At a glance.
- Healthcare firm breach may have exposed patient data.
- Report: spyware in the Caribbean?
- Trends in ransomware.
Breach at Illinois healthcare firm potentially compromises personal information.
Christie Clinic, a large healthcare provider in the US state of Illinois, disclosed that in January it had discerned signs of unauthorized access to an email account between July and August of last year. "The investigation indicated that the purpose of the unauthorized access was to intercept a business transaction between Christie Clinic and a third party vendor," the firm wrote. "This investigation was unable to determine to what extent email messages in the account were actually viewed or accessed by an unauthorized actor. As a result, Christie Clinic undertook a review to identify the full scope of information that could have been contained in the affected email account to determine whether protected information was potentially impacted. On March 10, 2022, Christie Clinic’s review determined that the impacted account MAY have contained certain information related to certain individuals. On March 25, 2022, Christie Clinic provided written notice to all affected individuals whose information was identified in its review."
The clinic says it's seen no signs that the exposed data were abused, but that compromised data may (and they emphasize "may") have included names, addresses, Social Security numbers, some medical information, and health insurance information. The intruders did not gain access to electronic medical records or the clinic's patient portal. The goal of the intrusion appears to have been the compromise of financial transactions.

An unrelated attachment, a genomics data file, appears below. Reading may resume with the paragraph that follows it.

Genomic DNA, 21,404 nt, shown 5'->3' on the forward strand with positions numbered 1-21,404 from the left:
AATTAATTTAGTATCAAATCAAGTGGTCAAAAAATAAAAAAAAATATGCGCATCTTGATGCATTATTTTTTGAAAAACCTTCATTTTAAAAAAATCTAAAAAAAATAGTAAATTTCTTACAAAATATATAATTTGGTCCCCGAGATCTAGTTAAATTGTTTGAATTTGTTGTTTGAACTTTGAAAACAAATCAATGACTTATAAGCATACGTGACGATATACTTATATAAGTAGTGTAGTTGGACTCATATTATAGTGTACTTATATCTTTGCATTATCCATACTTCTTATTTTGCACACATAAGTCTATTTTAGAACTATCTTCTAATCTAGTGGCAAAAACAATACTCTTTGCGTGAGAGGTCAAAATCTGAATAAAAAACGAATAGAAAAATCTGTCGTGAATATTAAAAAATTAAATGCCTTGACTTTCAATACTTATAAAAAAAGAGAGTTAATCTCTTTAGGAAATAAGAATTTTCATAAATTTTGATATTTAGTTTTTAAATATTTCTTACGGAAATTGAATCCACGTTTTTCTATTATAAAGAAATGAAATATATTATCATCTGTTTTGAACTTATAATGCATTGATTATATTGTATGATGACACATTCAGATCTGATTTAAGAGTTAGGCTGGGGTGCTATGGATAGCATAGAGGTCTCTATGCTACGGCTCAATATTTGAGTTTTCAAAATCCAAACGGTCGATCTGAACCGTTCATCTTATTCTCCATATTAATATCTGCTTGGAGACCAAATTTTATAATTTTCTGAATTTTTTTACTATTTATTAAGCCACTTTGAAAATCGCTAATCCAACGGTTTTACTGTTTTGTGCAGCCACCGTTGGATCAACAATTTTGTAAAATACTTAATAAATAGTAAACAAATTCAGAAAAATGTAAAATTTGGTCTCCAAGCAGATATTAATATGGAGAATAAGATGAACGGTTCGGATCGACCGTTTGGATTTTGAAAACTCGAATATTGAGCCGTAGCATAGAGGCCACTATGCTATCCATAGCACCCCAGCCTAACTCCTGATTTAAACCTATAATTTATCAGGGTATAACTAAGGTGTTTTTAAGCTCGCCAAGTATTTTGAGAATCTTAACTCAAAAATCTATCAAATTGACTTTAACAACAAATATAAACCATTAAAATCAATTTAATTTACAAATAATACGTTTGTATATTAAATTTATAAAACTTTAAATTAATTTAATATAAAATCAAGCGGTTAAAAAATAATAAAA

Spyware in the Caribbean.
Local reports say that police in Trinidad and Tobago may have deployed intercept tools against a range of targets, and that the tool may have been purchased from Israel's NSO Group. But a report in Haaretz suggests that in this case, at least, it probably wasn't NSO Group's controversial Pegasus intercept software, but rather tools purchased from another company. NSO Group is far from the only lawful intercept vendor in the field.
Trends in ransomware.
A white paper by Cybereason tracks recent developments in ransomware. This field of criminal activity represents a particular threat to privacy, threatening as it now routinely does, valuable and often personal information held by its targets. Cybereason sees "a maturation of ransomware operations," as a well-developed criminal-to-criminal market facilitates trade in illicit tools, and as ransomware gangs increasingly target organization that both hold sensitive data and have pockets deep enough to offer the prospect of a decent payout to the extortionists.